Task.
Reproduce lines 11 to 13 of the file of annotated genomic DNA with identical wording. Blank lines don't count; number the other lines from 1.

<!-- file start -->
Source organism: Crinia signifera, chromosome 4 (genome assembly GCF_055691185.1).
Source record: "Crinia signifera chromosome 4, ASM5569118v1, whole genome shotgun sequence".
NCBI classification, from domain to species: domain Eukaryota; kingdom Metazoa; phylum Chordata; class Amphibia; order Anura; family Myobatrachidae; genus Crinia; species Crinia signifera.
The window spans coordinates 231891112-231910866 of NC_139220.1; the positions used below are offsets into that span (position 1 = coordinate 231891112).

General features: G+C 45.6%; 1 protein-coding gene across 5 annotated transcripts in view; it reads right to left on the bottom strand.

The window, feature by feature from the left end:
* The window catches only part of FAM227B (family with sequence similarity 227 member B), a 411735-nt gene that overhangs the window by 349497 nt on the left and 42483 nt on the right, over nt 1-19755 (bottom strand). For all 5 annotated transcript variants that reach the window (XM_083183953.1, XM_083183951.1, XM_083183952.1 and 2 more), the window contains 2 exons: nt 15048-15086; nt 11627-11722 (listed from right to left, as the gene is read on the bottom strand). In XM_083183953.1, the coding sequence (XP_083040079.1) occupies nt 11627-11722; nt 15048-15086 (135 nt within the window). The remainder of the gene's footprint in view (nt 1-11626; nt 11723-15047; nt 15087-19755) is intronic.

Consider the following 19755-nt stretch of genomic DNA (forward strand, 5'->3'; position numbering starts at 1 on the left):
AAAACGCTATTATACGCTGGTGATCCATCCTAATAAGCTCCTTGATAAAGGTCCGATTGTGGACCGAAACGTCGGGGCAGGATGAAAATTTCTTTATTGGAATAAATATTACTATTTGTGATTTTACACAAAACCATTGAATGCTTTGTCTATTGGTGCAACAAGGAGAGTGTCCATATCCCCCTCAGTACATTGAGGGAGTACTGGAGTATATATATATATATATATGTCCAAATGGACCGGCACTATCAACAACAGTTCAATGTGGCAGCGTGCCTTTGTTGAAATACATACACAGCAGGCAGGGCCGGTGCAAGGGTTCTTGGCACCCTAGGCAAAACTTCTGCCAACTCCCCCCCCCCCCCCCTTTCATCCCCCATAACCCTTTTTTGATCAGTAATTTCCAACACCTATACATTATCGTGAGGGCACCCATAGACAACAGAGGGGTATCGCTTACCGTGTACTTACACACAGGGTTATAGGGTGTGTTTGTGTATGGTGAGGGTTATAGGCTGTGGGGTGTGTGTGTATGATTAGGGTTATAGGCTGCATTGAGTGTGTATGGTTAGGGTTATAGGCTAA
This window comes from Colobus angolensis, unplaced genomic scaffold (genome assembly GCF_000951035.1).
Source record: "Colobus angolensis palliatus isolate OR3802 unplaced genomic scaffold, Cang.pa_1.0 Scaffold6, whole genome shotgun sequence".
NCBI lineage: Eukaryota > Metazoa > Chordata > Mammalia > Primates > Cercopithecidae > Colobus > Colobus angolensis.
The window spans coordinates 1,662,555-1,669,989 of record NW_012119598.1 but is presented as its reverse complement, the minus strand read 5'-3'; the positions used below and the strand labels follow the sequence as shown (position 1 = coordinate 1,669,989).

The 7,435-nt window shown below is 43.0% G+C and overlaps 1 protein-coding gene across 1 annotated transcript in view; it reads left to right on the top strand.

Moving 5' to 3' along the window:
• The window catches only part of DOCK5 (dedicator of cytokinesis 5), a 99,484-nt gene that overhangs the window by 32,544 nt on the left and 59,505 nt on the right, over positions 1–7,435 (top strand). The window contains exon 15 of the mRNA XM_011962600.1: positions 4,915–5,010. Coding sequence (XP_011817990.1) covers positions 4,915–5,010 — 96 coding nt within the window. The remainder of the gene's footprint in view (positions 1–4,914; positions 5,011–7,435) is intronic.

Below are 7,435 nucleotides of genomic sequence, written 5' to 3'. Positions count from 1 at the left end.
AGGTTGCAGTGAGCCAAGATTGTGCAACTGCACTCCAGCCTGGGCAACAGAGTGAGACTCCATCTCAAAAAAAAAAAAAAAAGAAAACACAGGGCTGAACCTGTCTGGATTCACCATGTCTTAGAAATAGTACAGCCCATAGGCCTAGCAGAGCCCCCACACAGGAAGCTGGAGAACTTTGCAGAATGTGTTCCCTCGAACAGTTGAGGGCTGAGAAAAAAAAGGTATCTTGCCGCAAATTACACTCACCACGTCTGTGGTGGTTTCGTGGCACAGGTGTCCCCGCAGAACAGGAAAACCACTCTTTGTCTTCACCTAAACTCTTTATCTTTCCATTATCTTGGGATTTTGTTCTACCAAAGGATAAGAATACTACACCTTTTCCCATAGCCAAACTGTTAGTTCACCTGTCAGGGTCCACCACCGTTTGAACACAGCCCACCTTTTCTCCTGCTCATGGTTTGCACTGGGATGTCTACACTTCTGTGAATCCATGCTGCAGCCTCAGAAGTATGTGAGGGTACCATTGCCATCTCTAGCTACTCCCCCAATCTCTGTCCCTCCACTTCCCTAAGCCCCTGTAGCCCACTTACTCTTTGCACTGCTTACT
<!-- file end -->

Source record: "Colobus angolensis palliatus isolate OR3802 unplaced genomic scaffold, Cang.pa_1.0 Scaffold6, whole genome shotgun sequence".
NCBI lineage: Eukaryota > Metazoa > Chordata > Mammalia > Primates > Cercopithecidae > Colobus > Colobus angolensis.
The window spans coordinates 1,662,555-1,669,989 of record NW_012119598.1 but is presented as its reverse complement, the minus strand read 5'-3'; the positions used below and the strand labels follow the sequence as shown (position 1 = coordinate 1,669,989).